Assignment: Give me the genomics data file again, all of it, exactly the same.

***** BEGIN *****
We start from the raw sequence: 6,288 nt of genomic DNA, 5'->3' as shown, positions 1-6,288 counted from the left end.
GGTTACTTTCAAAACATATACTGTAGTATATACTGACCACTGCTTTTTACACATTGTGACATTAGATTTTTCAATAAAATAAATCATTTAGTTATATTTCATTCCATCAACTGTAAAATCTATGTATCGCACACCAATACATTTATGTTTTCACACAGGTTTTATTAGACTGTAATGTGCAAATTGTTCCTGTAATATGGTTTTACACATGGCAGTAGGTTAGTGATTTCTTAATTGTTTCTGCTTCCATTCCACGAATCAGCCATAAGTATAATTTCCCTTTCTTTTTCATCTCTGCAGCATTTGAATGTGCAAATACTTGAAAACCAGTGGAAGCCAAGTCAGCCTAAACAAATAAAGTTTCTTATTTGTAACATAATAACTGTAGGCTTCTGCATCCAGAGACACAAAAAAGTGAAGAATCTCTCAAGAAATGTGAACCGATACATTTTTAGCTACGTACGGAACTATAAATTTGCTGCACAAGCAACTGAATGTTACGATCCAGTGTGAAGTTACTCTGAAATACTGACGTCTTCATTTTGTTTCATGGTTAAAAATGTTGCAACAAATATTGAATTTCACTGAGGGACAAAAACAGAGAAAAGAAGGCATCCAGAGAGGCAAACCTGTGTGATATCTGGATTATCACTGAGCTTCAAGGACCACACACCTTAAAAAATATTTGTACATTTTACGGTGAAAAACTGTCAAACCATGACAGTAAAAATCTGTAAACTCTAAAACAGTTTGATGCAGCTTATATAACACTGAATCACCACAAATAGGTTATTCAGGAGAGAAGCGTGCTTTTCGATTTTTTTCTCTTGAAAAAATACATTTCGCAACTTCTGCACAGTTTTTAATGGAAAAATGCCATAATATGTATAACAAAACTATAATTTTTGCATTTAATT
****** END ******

We start from the raw sequence: 6,288 nt of genomic DNA, 5'->3' as shown, positions 1-6,288 counted from the left end.
GGTTACTTTCAAAACATATACTGTAGTATATACTGACCACTGCTTTTTACACATTGTGACATTAGATTTTTCAATAAAATAAATCATTTAGTTATATTTCATTCCATCAACTGTAAAATCTATGTATCGCACACCAATACATTTATGTTTTCACACAGGTTTTATTAGACTGTAATGTGCAAATTGTTCCTGTAATATGGTTTTACACATGGCAGTAGGTTAGTGATTTCTTAATTGTTTCTGCTTCCATTCCACGAATCAGCCATAAGTATAATTTCCCTTTCTTTTTCATCTCTGCAGCATTTGAATGTGCAAATACTTGAAAACCAGTGGAAGCCAAGTCAGCCTAAACAAATAAAGTTTCTTATTTGTAACATAATAACTGTAGGCTTCTGCATCCAGAGACACAAAAAAGTGAAGAATCTCTCAAGAAATGTGAACCGATACATTTTTAGCTACGTACGGAACTATAAATTTGCTGCACAAGCAACTGAATGTTACGATCCAGTGTGAAGTTACTCTGAAATACTGACGTCTTCATTTTGTTTCATGGTTAAAAATGTTGCAACAAATATTGAATTTCACTGAGGGACAAAAACAGAGAAAAGAAGGCATCCAGAGAGGCAAACCTGTGTGATATCTGGATTATCACTGAGCTTCAAGGACCACACACCTTAAAAAATATTTGTACATTTTACGGTGAAAAACTGTCAAACCATGACAGTAAAAATCTGTAAACTCTAAAACAGTTTGATGCAGCTTATATAACACTGAATCACCACAAATAGGTTATTCAGGAGAGAAGCGTGCTTTTCGATTTTTTTCTCTTGAAAAAATACATTTCGCAACTTCTGCACAGTTTTTAATGGAAAAATGCCATAATATGTATAACAAAACTATAATTTTTGCATTTAATT